This shift will not constitute a revolution, as was the case with the termination of Selective Availability in 2000. More likely it will be a long evolution, where the advantages progressively materialize as the ground segment is complemented stepwise. This high accuracy is very likely to become addictive to the point of becoming the new standard for mass-market receivers.  

Such an evolution towards PPP on GNSSes may also become a formidable opportunity to foster more international cooperation amongst system operators, notwithstanding the defense dimension of such systems. Indeed, not only time offset and observables should be exchanged, but correction data should also be standardized amongst systems in order to make the life of users easier. Such cooperation would truly enable real-time interoperable PPP positioning using all available GNSS constellations and frequencies.  

Given that the PPP technique can no longer be ignored, deciding not to deliver correction data enabling this type of augmentation would constitute a “Selected Unavailability.” In other words, it would represent a deliberate decision by system operators not to deliver over their satellites a commodity that is already available on the ground: the correction data needed by PPP-capable user equipment.  

To conclude, convincing arguments exist to expect that GNSSes will commit to PPP as a complement to traditional satellite navigation. The question is not whether they will agree to this, but rather when, and which system will move first.

Author’s note: The views expressed in this article are personal and do not reflect the opinion or position of the European Commission.

Additional Resources
[1] Bisnath, S., and Y. Gao, “Innovation: Precise Point Positioning,” GPS World, April 2009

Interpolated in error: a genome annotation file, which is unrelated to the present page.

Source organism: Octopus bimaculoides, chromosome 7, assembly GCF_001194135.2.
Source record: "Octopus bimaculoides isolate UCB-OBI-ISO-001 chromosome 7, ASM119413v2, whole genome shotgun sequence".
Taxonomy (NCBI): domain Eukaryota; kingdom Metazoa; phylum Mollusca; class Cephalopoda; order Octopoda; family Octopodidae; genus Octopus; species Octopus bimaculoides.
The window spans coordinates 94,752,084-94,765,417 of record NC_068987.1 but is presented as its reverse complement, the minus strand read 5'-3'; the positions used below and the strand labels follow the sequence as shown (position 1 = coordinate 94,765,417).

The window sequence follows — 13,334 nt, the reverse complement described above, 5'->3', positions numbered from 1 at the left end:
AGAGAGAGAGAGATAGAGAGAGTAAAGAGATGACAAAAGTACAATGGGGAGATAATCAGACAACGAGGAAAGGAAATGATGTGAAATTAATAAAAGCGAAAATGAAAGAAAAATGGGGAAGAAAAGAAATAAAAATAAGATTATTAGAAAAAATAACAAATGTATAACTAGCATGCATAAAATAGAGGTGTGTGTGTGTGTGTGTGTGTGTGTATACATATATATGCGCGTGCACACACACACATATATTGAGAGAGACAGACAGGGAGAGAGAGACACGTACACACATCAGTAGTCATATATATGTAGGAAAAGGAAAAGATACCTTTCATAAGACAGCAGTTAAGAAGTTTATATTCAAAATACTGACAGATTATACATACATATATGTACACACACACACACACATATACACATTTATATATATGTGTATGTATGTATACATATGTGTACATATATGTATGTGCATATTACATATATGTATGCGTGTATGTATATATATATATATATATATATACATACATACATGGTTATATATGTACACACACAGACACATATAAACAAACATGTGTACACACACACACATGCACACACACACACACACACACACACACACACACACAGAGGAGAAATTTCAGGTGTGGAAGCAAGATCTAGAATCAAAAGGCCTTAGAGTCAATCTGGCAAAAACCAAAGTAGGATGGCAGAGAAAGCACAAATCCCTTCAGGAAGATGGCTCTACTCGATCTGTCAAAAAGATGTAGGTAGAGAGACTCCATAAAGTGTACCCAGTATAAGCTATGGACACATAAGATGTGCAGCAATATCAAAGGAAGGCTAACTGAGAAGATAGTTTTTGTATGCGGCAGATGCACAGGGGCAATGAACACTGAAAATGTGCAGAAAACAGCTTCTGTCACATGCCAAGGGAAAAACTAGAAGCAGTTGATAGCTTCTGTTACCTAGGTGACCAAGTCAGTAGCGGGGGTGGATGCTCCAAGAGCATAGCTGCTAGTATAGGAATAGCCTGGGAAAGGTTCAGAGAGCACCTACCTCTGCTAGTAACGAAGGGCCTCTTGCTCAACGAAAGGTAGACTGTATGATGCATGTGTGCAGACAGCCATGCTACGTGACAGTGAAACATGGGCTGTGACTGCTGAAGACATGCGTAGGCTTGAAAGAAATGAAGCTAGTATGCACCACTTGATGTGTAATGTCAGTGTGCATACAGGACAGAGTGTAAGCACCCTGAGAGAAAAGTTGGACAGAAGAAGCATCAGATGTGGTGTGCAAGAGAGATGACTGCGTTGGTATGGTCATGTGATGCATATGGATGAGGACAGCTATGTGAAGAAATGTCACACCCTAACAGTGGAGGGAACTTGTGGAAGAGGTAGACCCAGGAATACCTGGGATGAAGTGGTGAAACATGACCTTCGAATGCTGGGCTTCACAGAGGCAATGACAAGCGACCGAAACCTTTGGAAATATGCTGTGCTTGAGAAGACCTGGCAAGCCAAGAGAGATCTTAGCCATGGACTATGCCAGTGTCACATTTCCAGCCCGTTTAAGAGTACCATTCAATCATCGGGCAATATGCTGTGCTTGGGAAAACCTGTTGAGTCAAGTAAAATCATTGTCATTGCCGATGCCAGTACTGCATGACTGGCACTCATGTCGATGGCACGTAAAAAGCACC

[2] Booth, J., and R. Snow, “Help from Above, Flight Testing Two Alternatives to Ground-Based DGPS,” Inside GNSS, pp. 26-35, September 2010
[3] Cai, C., and Y. Gao, “Precise Point Positioning Using Combined GPS and GLONASS Observations,” Department of Geomatics Engineering, University of Calgary, Alberta, Canada, Journal of Global Positioning Systems, Vol.6, No.1: 13-22, 2007
[4] French Space Agency, see here
[5] Fugro
[6] German Mapping Agency, Bundesamt für Kartographie und Geodäsie, see here
[7] Jet Propulsion Laboratory of the National Aeronautics and Space Administration, see here
[8] Kostadinov, A., and V. Broederbauer, and R. Weber, Real time Precise Point Positioning, Vienna University of Technology, Geophysical Research Abstracts, Vol. 7, 06630, SRef-ID: 1607-7962/gra/EGU05-A-06630, 2005
[9] Kouba, J., A Guide to Using International GNSS Service (IGS) Products, May 2009
[10] Laurichesse, D., and F. Mercier, J. P. Berthias, P. Broca, and L. Cerri, “Integer Ambiguity Resolution on Undifferenced BPS Phase Measurements and its Application to PPP and Satellite Precise Orbit Determination,” NAVIGATION (Journal of the Institute of Navigation), Vol. 56, No. 2, Summer 2009
[11] Mireault, Y., and P. Tetrault, F. Lahaye, P. Heroux, and J. Kouba, “Online Precise Point Positioning” GPS World, Vol. 19, No. 9 (September 2008), pp. 59–64
[12] Natural Resources Canada, Canadian Spatial Reference System